Posts Tagged ‘Microsite’

American Airlines – Putting you first, in First?

This lovely TV spot for travelling First Class on American Airlines, the latest incarnation of a campaign featuring Kevin Spacey, emphasises individuality above all else. Great iAds have been appearing for this recently in iPad apps for The Economist and The Financial Times. It’s disappointing then, upon arriving at the AA site, to be greeted with a data-heavy template that seems like it’s stuck in 2003, and the only mention of the campaign – ‘The Individual’, takes you to an unsatisfying pop-up microsite. This microsite URL is ‘The Individual Flyer’. Why not call the whole campaign that, as typing in ‘The Individual’ reveals no immediate organic or paid results for AA. What is worse, when you Google ‘The Individual Flyer’, the first hit on Google is for the mobile site. Similar in its failure to equate luxury with excellence in all fields is the newly launched – and undeniably beautiful – Four Seasons website, which, at a gigantic cost of $18m, attracted a withering review from eConsultancy.

“I want [a product] that treats me like me, whoever I happen to be”, Spacey intones. It’s no recent phenomenon that brands are trying to tailor their offering to every consumers’ whim, but what this ad hints at is that economies of scale just won’t work for luxury products and experiences. Unfortunately the digital agency who worked on the AA site have economised, and the site itself, much like Zeitgeist on a long-haul flight, is in need of an upgrade.

Window shopping at Chanel

Great, recent activation and eCRM examples from the esteemed fashion house.

On Friday, Zeitgeist returned (mentally) from lunch to find a message from Chanel in their inbox. The message directs the user to a microsite of sorts, Window World. The name and idea plays on the surreal notion of the models as mere mannequins (usually of course the reverse is the case, a crude verisimilitude that shoppers seem to take in their stride) and a section of the site takes the user through what feels like a labyrinthine party, filled with mannequins as models and models as mannequins. Other than aesthetic discombobulation, there is signposted a pdf download with product information for every item featured including the item code, but naturally not mentioning anything as vulgar as prices. Complementing this is a video shot by the house’s creative director – Karl Lagerfeld, whom Zeitgeist saw speak at the end of last year – emphasising the eeriness of the concept. Clicking on the video will take you to the YouTube page, where there is ample evidence – in the form of myriad comments – of dissatisfaction with the video, and what it says of the fashion industry by proxy. Fortunately for Chanel, most of those on YouTube are not the brand’s target audience.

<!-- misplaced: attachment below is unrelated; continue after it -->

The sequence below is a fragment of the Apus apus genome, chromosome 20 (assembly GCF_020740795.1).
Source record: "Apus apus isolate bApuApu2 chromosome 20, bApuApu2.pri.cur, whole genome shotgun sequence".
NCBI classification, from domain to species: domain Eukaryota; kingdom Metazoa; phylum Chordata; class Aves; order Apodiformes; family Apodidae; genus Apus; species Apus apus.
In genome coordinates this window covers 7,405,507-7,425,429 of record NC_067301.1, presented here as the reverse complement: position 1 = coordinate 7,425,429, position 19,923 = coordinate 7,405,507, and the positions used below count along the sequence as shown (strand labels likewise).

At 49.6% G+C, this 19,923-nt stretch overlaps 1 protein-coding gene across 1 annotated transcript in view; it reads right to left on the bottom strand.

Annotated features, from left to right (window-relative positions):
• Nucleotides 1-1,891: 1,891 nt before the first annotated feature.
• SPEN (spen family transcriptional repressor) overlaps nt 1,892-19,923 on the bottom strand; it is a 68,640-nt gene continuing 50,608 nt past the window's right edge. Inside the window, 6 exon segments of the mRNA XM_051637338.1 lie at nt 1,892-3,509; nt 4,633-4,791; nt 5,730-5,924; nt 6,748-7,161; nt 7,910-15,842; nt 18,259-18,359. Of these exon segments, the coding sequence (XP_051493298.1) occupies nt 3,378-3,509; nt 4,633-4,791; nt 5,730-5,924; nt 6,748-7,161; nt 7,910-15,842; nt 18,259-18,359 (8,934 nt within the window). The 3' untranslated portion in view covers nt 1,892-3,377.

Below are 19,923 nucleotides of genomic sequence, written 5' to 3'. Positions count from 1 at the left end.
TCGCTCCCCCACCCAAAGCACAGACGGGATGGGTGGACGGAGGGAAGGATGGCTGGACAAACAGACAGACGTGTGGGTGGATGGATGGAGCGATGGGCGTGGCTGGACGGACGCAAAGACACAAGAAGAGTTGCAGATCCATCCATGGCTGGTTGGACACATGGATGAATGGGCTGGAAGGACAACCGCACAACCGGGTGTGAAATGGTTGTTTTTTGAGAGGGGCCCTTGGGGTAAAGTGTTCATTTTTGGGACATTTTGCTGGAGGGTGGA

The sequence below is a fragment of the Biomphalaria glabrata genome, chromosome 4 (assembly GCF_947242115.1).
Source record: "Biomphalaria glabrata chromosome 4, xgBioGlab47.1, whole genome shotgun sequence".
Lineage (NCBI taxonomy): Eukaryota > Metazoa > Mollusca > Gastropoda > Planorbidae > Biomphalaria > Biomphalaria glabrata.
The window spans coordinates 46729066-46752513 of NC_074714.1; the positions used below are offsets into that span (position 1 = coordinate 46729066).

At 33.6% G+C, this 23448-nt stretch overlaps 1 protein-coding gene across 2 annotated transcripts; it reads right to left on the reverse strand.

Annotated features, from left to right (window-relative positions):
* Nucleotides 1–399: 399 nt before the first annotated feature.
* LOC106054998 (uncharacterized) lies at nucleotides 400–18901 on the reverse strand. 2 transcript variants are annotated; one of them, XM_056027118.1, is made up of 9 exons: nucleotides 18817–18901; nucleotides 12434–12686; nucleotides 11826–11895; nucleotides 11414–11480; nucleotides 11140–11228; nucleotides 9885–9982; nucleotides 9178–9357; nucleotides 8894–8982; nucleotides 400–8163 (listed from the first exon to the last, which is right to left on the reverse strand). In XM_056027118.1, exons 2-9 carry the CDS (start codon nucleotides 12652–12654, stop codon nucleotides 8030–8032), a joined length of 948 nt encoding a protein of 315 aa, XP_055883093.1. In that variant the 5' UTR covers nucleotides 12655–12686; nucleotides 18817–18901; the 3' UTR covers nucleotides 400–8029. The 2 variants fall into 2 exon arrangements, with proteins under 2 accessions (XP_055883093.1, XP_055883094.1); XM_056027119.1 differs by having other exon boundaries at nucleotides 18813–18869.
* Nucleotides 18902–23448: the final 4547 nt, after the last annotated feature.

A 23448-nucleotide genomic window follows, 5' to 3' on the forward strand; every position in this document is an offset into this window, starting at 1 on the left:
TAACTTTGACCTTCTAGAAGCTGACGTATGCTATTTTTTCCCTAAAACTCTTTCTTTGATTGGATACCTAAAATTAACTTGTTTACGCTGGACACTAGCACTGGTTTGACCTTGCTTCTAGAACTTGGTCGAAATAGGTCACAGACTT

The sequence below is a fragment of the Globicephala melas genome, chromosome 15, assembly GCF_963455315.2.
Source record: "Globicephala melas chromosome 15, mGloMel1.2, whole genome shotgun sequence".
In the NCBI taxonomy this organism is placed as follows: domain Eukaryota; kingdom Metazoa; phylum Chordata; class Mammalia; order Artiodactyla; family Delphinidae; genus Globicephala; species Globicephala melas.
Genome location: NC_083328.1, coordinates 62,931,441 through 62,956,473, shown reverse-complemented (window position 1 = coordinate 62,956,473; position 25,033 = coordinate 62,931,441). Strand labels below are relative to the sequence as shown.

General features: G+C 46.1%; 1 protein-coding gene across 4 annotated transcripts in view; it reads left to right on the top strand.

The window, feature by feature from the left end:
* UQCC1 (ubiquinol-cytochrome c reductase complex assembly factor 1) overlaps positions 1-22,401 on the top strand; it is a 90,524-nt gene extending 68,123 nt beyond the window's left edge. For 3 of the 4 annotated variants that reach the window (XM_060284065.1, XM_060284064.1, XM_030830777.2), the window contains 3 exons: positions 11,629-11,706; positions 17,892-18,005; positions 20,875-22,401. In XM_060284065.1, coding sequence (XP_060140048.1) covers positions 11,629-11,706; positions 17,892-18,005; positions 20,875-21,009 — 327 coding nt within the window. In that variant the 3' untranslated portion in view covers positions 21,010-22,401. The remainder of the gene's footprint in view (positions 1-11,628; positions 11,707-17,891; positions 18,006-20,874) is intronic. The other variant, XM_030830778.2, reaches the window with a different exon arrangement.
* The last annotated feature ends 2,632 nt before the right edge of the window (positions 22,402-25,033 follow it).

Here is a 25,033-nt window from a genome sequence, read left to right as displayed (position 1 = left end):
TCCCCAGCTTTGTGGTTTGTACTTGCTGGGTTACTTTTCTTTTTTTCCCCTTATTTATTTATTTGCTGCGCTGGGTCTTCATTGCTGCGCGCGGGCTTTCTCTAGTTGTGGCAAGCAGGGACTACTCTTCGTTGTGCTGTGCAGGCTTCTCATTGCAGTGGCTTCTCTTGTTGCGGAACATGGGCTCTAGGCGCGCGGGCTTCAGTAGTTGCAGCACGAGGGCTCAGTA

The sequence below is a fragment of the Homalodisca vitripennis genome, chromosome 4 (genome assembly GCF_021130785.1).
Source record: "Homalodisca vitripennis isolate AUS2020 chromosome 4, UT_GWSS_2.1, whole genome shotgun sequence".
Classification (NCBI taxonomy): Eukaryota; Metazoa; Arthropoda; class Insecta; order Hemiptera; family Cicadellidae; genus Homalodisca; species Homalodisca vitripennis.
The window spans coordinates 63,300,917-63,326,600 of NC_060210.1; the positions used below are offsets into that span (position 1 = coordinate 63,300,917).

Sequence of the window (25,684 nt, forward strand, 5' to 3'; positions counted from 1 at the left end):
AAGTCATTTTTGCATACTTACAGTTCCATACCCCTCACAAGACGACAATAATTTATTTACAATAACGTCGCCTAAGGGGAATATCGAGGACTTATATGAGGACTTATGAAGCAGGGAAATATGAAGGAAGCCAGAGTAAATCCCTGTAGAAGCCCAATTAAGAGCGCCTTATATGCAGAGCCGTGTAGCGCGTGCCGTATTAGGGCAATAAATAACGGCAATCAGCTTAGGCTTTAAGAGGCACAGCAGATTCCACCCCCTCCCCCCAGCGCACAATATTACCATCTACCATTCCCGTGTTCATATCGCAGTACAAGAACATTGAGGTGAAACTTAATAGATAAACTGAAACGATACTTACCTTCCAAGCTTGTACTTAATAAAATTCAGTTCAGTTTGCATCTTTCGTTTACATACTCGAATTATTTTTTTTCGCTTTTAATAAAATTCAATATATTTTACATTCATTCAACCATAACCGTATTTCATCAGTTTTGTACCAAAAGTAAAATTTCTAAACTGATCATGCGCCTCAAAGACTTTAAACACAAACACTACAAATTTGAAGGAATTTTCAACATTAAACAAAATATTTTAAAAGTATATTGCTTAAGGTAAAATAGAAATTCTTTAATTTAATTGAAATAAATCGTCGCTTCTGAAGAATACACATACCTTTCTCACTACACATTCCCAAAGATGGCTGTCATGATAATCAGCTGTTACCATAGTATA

Indeed, to elaborate, CNN recently reported that 6% of shoppers drive 70% of luxury goods purchases, so its a very targeted niche that brands like Chanel must hit, (and succeed in so doing, time and again). Zeitgeist has reported before on how important it is that brands be seen in the right places; Louis Vuitton luggage in a McDonald’s is a no-no. Chanel have done an excellent job of being seen in the right places; whether it’s hosting surfing parties for Laird Hamilton, or, more recently, opening a pop-up shop in a tony ski resort. The ‘Chalet de Pierre’ is open until April, an ‘ephemeral’ boutique in the heart of beautiful Courchevel. The Chanel website has some select imagery of the store, which is the perfect place to pick up a pair of Chanel skis. Such marketing activity is exciting and well-executed, but curious, given that any time the brand Chanel, and Lagerfeld in particular, speak publicly, they rarely acknowledge any such efforts.